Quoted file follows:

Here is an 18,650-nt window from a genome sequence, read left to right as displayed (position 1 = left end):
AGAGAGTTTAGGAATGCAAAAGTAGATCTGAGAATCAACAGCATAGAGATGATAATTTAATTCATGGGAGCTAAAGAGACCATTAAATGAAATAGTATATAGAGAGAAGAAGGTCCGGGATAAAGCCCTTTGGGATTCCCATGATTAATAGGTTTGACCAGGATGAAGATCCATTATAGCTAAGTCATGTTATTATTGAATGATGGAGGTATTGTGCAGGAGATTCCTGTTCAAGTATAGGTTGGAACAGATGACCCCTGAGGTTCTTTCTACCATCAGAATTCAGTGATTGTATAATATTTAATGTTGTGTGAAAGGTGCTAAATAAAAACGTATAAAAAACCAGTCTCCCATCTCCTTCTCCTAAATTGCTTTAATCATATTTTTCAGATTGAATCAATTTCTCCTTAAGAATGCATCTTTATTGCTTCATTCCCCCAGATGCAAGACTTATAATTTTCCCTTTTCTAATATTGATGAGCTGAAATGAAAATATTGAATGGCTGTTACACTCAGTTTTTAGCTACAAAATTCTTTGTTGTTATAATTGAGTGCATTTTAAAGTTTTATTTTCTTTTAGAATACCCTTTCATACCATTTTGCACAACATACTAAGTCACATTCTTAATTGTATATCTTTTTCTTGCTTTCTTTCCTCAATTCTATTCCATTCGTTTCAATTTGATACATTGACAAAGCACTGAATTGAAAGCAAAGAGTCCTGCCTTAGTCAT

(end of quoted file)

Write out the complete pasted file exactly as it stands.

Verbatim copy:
Here is an 18,650-nt window from a genome sequence, read left to right as displayed (position 1 = left end):
AGAGAGTTTAGGAATGCAAAAGTAGATCTGAGAATCAACAGCATAGAGATGATAATTTAATTCATGGGAGCTAAAGAGACCATTAAATGAAATAGTATATAGAGAGAAGAAGGTCCGGGATAAAGCCCTTTGGGATTCCCATGATTAATAGGTTTGACCAGGATGAAGATCCATTATAGCTAAGTCATGTTATTATTGAATGATGGAGGTATTGTGCAGGAGATTCCTGTTCAAGTATAGGTTGGAACAGATGACCCCTGAGGTTCTTTCTACCATCAGAATTCAGTGATTGTATAATATTTAATGTTGTGTGAAAGGTGCTAAATAAAAACGTATAAAAAACCAGTCTCCCATCTCCTTCTCCTAAATTGCTTTAATCATATTTTTCAGATTGAATCAATTTCTCCTTAAGAATGCATCTTTATTGCTTCATTCCCCCAGATGCAAGACTTATAATTTTCCCTTTTCTAATATTGATGAGCTGAAATGAAAATATTGAATGGCTGTTACACTCAGTTTTTAGCTACAAAATTCTTTGTTGTTATAATTGAGTGCATTTTAAAGTTTTATTTTCTTTTAGAATACCCTTTCATACCATTTTGCACAACATACTAAGTCACATTCTTAATTGTATATCTTTTTCTTGCTTTCTTTCCTCAATTCTATTCCATTCGTTTCAATTTGATACATTGACAAAGCACTGAATTGAAAGCAAAGAGTCCTGCCTTAGTCAT